We continued to discuss current events.

Halfway through the dish I realized that “bian” was Chinese for penis. I was eating Bull Penis. It phased me for a moment, and then I continued to enjoy our conversation.

The check came.

I fought with the factory owner over who would pick up the check. Fighting over the check is an artform as well. You cannot cause the other party to lose face, but you cannot let them simply buy the dinner or you will lose face. Fight for too long, and they lose face. Give up to easily, and you lose face. It’s the cultural equivalent of the mating ritual of the birds of paradise.

Eventually, I let him have it. It was required that he buy the check because I was the customer, and 7 of the 8 people at the table all work for him. It was a settled matter from before we entered into the restaurant. But the dance must be danced.

They took me back to my hotel.

The next morning, a car arrived to pick me up for breakfast. They wanted to take me to a nice restaurant for breakfast, but I told them no: I wanted dumplings. They grew giddy with excitement. The fact a foreigner was asking for this as a breakfast meal meant he was no ordinary foreigner. He understood the Chinese people. After breakfast, we went to a local monestary where the factory assistant showed me “the sights.”

Nearing lunch time, we drove back to the factory to see the owner. “Where shall be eat lunch today?” I asked.

“You want more Bull Penis?” he replied with a sly smile.

“My Yang energy can never be too high.” I replied.

“But, if there are any other traditional specialty dishes special to this town, I would like to try those as well.”

He grinned, and chose a new restaurant for another great meal.

Again, we talked current events, what was life like in American, and the classic: “How long did you study Chinese before you learned to speak it so well?”

As lunch grew to a close, the owner said: “Come back to the factory with me. I’ll give you the tour.”

Once back to the factory, we walked through the production areas where they welded steel into shelving. We saw the ovens where they baked on the rubberized paint before those shelves could be readied for shipment to their current customer. At the time, I was sourcing a factory who could make these type of shelves (that you most frequently see in refrigerators) for a client who was selling them to a certain “refreshing” company who’s famous red colored product was native to Atlanta. This factory had been making refrigerator shelving for Haier, which is the equivalent of Whirlpool in China – a huge appliance manufacturer.

The owner proudly explained how they were using modern Japanese management techniques, and how they were able to efficiently create their products and ship them with minimal quality issues. Further, he explained their QA processes which caught all the defective pieces before they were shipped. It was an impressive operation.

Once the tour was over, it was time to eat again. And again we went to a restaurant, ordered 8 dishes, and basked in the joy of Chinese cooking and culture. This time, they brought out the hard liquor.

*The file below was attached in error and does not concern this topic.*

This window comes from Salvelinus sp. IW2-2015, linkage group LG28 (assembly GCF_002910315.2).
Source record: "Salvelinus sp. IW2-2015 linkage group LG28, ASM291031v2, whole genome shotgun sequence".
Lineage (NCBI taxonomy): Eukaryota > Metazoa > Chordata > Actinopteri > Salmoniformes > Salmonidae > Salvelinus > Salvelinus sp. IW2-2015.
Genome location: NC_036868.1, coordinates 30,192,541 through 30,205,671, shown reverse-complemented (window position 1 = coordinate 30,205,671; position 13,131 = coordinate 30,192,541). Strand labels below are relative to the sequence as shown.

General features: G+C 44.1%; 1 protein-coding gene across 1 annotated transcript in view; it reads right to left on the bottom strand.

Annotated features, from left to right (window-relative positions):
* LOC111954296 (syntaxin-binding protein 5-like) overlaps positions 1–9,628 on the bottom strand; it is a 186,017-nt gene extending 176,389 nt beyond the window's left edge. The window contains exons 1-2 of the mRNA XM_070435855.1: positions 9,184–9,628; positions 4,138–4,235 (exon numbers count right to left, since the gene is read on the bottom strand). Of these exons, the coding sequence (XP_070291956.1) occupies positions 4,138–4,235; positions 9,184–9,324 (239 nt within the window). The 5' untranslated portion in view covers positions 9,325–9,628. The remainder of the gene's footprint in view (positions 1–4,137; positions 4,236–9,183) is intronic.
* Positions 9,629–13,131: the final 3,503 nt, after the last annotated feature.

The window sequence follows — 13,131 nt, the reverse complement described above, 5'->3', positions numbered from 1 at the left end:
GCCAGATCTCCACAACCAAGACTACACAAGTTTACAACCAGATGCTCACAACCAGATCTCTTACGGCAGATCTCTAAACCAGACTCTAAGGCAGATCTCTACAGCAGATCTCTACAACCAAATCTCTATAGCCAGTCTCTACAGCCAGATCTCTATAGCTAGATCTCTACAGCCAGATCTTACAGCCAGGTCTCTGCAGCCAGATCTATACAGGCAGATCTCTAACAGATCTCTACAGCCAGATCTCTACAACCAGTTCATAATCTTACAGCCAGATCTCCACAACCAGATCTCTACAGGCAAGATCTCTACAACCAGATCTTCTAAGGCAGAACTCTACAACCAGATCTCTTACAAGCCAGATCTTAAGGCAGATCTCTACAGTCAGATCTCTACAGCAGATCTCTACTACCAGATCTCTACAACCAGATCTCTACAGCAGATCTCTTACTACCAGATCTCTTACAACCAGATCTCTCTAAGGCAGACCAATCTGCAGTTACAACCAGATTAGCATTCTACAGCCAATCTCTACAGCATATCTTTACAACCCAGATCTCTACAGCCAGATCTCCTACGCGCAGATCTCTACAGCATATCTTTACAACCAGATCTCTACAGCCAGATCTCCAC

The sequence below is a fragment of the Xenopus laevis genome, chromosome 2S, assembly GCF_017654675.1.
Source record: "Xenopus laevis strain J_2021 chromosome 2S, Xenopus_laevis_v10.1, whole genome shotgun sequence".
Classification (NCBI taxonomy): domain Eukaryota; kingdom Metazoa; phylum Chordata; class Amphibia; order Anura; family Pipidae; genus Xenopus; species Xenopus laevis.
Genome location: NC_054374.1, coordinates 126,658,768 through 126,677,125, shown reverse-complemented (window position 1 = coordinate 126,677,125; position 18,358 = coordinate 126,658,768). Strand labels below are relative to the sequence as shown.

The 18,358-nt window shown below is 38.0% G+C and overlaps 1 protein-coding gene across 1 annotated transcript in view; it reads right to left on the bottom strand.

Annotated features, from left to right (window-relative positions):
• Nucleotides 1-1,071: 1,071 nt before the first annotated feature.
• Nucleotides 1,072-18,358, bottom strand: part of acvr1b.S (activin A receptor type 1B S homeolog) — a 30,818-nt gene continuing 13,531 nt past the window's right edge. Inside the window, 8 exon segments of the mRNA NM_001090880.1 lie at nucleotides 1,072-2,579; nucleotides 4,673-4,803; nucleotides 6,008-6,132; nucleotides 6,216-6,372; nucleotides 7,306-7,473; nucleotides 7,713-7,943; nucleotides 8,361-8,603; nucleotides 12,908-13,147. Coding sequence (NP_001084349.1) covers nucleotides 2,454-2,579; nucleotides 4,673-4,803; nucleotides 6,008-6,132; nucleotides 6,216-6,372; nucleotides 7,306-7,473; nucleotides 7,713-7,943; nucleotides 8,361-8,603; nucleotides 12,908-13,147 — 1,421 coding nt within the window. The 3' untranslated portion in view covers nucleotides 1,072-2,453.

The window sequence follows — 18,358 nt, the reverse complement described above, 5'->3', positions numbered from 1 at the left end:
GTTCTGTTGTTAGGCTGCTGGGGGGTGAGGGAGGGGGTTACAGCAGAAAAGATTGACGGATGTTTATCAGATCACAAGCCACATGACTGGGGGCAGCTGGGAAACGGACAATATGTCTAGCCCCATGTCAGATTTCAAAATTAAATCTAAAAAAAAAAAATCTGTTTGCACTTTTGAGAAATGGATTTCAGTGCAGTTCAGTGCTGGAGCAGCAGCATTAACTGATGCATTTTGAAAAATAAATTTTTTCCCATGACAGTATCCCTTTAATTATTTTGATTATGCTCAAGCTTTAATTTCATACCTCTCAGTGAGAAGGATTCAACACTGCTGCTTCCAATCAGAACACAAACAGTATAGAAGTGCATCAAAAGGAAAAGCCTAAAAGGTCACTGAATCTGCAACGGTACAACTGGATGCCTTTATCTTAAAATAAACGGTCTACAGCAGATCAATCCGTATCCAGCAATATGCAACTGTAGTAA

Chinese make many decisions based on “who can drink the most,” but being a foreigner gives you an out if you know how to do it without causing your host to lose face. I ordered a few bottles of red wine, and told them: “I am allergic to alcohol, but I am happy to toast you with some red wine to express my sincere appreciation for your hospitality.” The red wine flowed, and I was always careful to keep my glass full – and never drink too much at once. When there was a toast to be made, I needed to participate, but I did not want to be crawling out of the pub at the end of the night.

At the end of the night, we danced the “who picks up the check” dance, and once again, the owner picked up the tab.

The owner and his right hand man hailed me a cab back to the hotel. They rode with me so we could continue our long discussion on the state of television game shows.

The next morning, it was time for me to return to Beijing. The factory owner, his VP, and his secretary came to the hotel to pick me up and take me to the train station. We had not gotten breakfast together that morning. Most likely it was because I was the only one not hung over.

The owner’s secretary was driving the car. Half way to the train station, the factory owner turned around from the front passenger seat, and said: “I think we can do business.” He and I spent the next 20 minutes of the car ride discussing the terms of the deal including pricing, lead times, and other details. The deal was made in those 20 minutes.

The Take Away

Chinese don’t have credit scores. They don’t have Dunn & Bradstreet. They don’t have a legal system that can effectively reach from province to province. They test your mettle and personality through various, indirect means. They first decide if you’re a person that they like before they decide if you’re a person they can trust. If you’re a person they can trust, you’re still not necessarily someone they can do business with. Chinese know that all transactions carry risk – financial risk, face risk, risk of inconvenience. Chinese commonly rip each other off, and then just move to a different province where they can continue to live out their days unmolested by those who they ripped off. There are simply too many people in China to be able to go after “a bad guy.”

As such, they are all very cautious about who they do business with. The relationship is everything. During my trip to Baoding, I spent two days building the face of the factory owner, establishing myself as someone who understands the Chines people, language, culture, and history, and proving that I was likable, trustworthy, and someone who they want to do business with.

When all those per-requisites had been satisfied, the factory owner was willing to come to the table. He became open, transparent, and was looking to make a good deal that both of us would benefit from.

After I had unlocked the relationship, we served as the conduit for this client to get what they needed from the factory. We negotiated pricing that was so favorable, our client here in the United States was able to deliver product to his client for less than his competitors could even manufacturer it. He was able to corner his market.